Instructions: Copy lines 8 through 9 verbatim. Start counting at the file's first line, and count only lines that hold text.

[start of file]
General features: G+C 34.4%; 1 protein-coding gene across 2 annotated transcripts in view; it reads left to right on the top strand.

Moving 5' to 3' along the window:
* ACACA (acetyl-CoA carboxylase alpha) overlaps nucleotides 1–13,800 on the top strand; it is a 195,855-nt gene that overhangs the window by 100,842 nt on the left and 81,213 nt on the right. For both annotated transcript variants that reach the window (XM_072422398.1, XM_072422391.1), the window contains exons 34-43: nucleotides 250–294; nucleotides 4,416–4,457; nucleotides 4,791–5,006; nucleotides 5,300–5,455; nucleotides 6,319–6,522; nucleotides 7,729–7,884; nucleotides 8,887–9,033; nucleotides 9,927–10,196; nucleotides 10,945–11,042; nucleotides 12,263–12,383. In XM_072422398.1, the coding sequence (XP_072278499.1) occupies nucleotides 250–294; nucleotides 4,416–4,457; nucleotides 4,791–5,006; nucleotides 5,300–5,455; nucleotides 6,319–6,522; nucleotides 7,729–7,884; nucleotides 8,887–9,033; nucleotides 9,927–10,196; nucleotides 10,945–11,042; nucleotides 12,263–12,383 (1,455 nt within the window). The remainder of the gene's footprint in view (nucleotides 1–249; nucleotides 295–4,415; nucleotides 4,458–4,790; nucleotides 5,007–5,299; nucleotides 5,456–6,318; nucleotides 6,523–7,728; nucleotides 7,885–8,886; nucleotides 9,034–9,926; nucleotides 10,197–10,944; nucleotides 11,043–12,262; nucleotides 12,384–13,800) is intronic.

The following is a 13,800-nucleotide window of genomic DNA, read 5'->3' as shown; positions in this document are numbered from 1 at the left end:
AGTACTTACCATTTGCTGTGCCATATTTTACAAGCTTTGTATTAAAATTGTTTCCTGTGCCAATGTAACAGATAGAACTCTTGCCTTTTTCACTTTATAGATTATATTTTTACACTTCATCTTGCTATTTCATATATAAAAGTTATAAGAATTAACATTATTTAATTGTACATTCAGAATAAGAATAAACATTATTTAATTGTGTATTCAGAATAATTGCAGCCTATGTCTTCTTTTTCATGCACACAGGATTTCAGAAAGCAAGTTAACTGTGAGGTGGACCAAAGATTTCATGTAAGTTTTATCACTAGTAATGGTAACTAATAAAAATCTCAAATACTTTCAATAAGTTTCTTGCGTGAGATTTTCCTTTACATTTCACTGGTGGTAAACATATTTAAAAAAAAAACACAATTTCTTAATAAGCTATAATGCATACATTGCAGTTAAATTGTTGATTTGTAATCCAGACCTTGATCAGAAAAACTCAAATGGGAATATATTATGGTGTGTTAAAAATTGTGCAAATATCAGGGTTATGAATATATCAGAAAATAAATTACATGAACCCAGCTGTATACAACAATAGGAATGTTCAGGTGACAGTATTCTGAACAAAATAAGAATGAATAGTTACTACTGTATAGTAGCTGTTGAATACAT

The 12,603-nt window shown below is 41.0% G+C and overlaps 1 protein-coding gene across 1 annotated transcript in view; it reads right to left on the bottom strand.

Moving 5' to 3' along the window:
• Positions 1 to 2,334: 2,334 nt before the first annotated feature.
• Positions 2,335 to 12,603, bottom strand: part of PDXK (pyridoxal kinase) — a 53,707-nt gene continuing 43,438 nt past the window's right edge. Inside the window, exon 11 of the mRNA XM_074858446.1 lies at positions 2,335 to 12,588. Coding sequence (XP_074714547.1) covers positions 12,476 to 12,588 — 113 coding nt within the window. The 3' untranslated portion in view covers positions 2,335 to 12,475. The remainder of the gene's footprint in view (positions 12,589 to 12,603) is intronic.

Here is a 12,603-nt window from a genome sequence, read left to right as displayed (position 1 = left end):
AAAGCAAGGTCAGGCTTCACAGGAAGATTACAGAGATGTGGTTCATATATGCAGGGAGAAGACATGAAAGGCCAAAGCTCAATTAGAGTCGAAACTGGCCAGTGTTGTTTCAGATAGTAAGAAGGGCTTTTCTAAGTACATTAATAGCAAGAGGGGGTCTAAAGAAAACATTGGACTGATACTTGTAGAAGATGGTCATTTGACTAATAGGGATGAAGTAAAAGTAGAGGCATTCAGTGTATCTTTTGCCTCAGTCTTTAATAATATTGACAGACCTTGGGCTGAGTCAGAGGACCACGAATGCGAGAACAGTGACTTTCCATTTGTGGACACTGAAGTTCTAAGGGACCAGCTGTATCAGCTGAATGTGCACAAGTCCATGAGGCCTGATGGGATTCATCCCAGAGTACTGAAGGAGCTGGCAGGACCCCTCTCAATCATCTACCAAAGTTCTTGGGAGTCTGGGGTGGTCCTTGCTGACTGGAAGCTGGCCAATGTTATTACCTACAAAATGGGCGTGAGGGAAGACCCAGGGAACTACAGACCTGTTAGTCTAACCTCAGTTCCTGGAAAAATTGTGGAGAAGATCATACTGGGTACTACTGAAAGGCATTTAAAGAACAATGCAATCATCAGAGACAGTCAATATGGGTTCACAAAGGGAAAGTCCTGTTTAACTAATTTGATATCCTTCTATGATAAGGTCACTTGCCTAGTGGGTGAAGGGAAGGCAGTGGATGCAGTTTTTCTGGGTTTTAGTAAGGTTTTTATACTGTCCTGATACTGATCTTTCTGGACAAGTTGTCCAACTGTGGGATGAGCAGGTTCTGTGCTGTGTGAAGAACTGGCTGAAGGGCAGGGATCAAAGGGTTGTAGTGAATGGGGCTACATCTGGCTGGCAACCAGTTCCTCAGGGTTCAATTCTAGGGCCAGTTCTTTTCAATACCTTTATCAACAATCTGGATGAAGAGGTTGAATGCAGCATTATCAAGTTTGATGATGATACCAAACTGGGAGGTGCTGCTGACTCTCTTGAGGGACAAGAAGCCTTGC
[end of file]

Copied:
• Positions 1 to 2,334: 2,334 nt before the first annotated feature.
• Positions 2,335 to 12,603, bottom strand: part of PDXK (pyridoxal kinase) — a 53,707-nt gene continuing 43,438 nt past the window's right edge. Inside the window, exon 11 of the mRNA XM_074858446.1 lies at positions 2,335 to 12,588. Coding sequence (XP_074714547.1) covers positions 12,476 to 12,588 — 113 coding nt within the window. The 3' untranslated portion in view covers positions 2,335 to 12,475. The remainder of the gene's footprint in view (positions 12,589 to 12,603) is intronic.